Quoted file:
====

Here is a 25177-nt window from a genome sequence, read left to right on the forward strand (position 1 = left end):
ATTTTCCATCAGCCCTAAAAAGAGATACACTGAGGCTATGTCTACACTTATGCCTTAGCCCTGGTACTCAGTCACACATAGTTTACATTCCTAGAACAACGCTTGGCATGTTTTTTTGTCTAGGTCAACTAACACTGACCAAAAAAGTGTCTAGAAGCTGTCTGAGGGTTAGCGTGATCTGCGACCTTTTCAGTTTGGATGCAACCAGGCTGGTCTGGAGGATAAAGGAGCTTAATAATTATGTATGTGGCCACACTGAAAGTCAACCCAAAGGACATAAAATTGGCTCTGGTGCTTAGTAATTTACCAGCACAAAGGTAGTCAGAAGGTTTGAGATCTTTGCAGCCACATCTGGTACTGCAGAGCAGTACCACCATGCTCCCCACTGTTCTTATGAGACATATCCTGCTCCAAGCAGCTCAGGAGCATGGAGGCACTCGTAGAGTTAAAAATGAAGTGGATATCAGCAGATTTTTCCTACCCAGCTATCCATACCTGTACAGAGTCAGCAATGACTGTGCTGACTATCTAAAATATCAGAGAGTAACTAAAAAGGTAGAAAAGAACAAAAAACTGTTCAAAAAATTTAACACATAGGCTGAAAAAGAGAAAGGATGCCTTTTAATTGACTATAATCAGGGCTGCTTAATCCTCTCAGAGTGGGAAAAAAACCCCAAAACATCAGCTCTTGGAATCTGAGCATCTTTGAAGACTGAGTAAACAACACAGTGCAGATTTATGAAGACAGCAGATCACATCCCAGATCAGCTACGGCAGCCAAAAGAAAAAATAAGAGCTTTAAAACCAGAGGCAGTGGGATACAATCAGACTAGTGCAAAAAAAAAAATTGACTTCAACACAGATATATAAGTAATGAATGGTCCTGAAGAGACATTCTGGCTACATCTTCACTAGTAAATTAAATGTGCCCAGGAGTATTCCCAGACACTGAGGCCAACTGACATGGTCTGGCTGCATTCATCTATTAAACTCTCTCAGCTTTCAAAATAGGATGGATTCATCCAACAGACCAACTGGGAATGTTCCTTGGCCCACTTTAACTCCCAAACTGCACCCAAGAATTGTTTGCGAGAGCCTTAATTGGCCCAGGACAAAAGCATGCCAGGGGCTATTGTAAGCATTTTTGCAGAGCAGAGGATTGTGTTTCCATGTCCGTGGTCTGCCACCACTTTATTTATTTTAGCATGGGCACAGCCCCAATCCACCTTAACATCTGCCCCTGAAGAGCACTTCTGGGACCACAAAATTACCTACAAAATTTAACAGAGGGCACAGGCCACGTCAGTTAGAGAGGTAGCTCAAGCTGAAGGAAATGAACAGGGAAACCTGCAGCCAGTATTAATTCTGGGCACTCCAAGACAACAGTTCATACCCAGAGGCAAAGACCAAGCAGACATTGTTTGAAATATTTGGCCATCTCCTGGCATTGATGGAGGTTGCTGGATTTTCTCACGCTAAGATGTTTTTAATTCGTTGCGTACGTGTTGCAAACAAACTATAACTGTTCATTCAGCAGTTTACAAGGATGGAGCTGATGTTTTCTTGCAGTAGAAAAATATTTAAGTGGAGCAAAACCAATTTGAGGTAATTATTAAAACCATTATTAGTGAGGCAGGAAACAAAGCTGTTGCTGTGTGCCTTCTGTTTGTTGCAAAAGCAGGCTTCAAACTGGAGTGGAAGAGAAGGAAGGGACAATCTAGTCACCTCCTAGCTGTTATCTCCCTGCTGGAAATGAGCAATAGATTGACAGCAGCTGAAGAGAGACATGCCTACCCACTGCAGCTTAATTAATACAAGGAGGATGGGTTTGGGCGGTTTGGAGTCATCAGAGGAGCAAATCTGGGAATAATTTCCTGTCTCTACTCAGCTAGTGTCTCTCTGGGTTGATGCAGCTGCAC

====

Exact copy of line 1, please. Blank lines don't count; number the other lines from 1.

Here is a 25177-nt window from a genome sequence, read left to right on the forward strand (position 1 = left end):